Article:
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3 Ways To Crush Blacks In Photoshop For That Faded Matte Look

By Kishore Sawh on October 1st 2016

Unless you’ve been in the bowels of some cellar à la Saddam Hussein circa 2003, you’ll be aware that a faded or ‘matte’ look has been a prevalent look in photography for years now. Perhaps often associated with ‘hipster’ the matte look has useful application particularly when trying to give an image a vintage look and feel, as is often the target in film emulation. Those who find shooting fish in a barrel good sport will predictably chime in here, but the fact remains it’s a popular look.

What was, perhaps, extremely surprising was the number of people who were desperately wanting to know how to do this that hadn’t a clue, because really they were probably just looking too hard. There are various methods that can be followed to achieve varying degrees of fade and all of them dead easy.

You can reference this post I wrote some time ago showing a great way to achieve the look in Lightroom simply by minor manipulation of the tone curve, and check out the video herein where Mathieu Stern demonstrates 3 ways to ‘crush’ those blacks to apply a faded matte look in Photoshop. In fact, with minor tweaks you’ll see, if you have familiarity with any post processing software, that you can do most of this in Lightroom also.



[REWIND: Photoshop Tutorial | Why & When You Should Use The Healing Brush Tool With A Hard Edge]

Each option Mathieu gives will bring about a slightly different result, and each can be easily tweaked as well so you arrive at a final look that’s tailored. However, due to the fact they are all tweakable you could just record each as a preset to make your life easier in application for future images. Check out the video below and you can learn more from Mathieu on his site and Youtube channel.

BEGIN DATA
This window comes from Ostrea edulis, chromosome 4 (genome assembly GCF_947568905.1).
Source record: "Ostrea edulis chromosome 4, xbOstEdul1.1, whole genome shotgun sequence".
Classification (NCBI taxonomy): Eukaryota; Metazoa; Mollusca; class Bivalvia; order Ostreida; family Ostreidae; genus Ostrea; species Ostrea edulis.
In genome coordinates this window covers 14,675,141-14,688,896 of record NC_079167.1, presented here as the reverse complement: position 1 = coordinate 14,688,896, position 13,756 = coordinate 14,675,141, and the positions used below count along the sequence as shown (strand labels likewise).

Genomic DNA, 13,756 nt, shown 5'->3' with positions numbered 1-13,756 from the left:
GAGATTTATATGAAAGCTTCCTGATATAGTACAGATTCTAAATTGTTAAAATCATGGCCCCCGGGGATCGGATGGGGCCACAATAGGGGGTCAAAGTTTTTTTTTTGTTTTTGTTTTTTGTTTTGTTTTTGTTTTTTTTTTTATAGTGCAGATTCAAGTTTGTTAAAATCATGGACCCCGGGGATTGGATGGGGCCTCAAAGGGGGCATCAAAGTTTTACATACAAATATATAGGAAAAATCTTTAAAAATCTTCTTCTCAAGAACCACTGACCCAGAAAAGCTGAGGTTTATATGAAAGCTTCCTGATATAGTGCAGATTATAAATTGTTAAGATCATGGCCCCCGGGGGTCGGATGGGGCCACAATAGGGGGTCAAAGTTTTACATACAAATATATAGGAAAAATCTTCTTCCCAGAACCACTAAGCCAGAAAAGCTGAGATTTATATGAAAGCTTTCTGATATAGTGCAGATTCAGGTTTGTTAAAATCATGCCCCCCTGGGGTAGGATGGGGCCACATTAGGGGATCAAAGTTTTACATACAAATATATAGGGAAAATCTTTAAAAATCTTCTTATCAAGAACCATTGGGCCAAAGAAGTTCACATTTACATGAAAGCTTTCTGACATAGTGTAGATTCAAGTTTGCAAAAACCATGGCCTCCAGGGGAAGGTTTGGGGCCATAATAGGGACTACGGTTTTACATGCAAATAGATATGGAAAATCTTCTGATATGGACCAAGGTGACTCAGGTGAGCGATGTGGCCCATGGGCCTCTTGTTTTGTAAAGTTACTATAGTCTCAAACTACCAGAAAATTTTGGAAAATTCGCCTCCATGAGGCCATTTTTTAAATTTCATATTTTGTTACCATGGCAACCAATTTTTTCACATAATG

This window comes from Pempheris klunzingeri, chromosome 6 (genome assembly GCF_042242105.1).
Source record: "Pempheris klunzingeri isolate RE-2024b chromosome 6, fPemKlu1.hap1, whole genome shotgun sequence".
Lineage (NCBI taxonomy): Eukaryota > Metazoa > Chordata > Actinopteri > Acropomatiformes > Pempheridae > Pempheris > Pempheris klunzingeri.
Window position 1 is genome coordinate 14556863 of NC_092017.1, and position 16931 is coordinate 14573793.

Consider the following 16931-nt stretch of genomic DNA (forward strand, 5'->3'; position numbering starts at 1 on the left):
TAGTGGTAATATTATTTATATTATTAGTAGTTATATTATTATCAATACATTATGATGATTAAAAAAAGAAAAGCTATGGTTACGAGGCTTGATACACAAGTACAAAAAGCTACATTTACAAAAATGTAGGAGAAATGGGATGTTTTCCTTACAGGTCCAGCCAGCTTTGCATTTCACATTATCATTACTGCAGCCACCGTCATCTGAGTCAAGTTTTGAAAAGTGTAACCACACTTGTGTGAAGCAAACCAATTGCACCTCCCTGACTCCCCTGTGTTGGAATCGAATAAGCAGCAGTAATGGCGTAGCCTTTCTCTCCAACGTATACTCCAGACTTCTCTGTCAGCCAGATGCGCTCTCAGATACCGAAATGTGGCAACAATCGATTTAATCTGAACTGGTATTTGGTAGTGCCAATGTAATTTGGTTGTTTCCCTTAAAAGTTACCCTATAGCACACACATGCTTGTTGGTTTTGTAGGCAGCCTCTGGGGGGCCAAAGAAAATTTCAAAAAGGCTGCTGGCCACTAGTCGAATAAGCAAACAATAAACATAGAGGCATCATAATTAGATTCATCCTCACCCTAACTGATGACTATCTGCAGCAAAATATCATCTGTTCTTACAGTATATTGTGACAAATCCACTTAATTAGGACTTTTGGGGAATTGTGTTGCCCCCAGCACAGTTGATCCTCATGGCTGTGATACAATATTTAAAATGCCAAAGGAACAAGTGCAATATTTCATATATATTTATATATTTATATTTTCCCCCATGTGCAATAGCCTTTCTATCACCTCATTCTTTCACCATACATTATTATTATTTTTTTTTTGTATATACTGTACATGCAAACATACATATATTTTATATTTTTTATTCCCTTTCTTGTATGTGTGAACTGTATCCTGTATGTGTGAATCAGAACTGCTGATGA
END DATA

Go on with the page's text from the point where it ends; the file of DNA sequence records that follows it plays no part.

PS – just a word of caution that should you be planning on printing these images, Iv’e found that you really want to have your monitor and printer calibrated, and perhaps even have an idea of how and where and under what lighting the image is being displayed. The matte look can really look quite different on paper than on screen, and I suggest a lighter hand.

Source: ISO1200

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A photographer and writer based in Miami, he can often be found at dog parks, and airports in London and Toronto. He is also a tremendous fan of flossing and the happiest guy around when the company’s good.

Q&A Discussions

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  1. Kellan McCall

    Awesome! I’m just as fascinated by the Massive Attack/Muse mashup as I am the matte techniques.

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